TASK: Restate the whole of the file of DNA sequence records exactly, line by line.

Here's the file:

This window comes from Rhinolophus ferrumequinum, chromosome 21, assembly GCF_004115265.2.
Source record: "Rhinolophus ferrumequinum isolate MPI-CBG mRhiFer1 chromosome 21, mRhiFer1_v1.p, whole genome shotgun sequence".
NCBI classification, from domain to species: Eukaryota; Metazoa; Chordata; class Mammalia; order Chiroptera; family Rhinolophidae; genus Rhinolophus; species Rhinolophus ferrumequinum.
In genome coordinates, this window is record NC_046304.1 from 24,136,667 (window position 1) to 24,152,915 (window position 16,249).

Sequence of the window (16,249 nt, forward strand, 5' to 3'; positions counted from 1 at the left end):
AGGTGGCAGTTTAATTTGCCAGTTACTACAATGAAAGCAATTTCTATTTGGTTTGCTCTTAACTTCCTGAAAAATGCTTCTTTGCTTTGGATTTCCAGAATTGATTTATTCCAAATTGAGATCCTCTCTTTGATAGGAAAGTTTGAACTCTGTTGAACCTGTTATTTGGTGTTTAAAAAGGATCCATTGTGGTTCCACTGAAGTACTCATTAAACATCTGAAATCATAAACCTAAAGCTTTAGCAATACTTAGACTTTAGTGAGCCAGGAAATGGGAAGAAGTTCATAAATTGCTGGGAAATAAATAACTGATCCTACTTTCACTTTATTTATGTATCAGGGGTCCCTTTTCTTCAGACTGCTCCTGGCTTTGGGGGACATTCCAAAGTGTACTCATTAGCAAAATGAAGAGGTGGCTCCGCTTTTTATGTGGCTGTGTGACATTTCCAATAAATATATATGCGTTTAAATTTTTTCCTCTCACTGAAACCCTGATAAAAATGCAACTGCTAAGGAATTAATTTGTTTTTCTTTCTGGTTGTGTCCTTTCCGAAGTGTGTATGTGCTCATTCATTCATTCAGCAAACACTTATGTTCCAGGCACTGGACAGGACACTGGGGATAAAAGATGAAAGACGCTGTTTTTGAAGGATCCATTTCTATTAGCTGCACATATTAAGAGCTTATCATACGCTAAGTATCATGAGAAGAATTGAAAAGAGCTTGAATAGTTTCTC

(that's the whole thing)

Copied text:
This window comes from Rhinolophus ferrumequinum, chromosome 21, assembly GCF_004115265.2.
Source record: "Rhinolophus ferrumequinum isolate MPI-CBG mRhiFer1 chromosome 21, mRhiFer1_v1.p, whole genome shotgun sequence".
NCBI classification, from domain to species: Eukaryota; Metazoa; Chordata; class Mammalia; order Chiroptera; family Rhinolophidae; genus Rhinolophus; species Rhinolophus ferrumequinum.
In genome coordinates, this window is record NC_046304.1 from 24,136,667 (window position 1) to 24,152,915 (window position 16,249).

Sequence of the window (16,249 nt, forward strand, 5' to 3'; positions counted from 1 at the left end):
AGGTGGCAGTTTAATTTGCCAGTTACTACAATGAAAGCAATTTCTATTTGGTTTGCTCTTAACTTCCTGAAAAATGCTTCTTTGCTTTGGATTTCCAGAATTGATTTATTCCAAATTGAGATCCTCTCTTTGATAGGAAAGTTTGAACTCTGTTGAACCTGTTATTTGGTGTTTAAAAAGGATCCATTGTGGTTCCACTGAAGTACTCATTAAACATCTGAAATCATAAACCTAAAGCTTTAGCAATACTTAGACTTTAGTGAGCCAGGAAATGGGAAGAAGTTCATAAATTGCTGGGAAATAAATAACTGATCCTACTTTCACTTTATTTATGTATCAGGGGTCCCTTTTCTTCAGACTGCTCCTGGCTTTGGGGGACATTCCAAAGTGTACTCATTAGCAAAATGAAGAGGTGGCTCCGCTTTTTATGTGGCTGTGTGACATTTCCAATAAATATATATGCGTTTAAATTTTTTCCTCTCACTGAAACCCTGATAAAAATGCAACTGCTAAGGAATTAATTTGTTTTTCTTTCTGGTTGTGTCCTTTCCGAAGTGTGTATGTGCTCATTCATTCATTCAGCAAACACTTATGTTCCAGGCACTGGACAGGACACTGGGGATAAAAGATGAAAGACGCTGTTTTTGAAGGATCCATTTCTATTAGCTGCACATATTAAGAGCTTATCATACGCTAAGTATCATGAGAAGAATTGAAAAGAGCTTGAATAGTTTCTC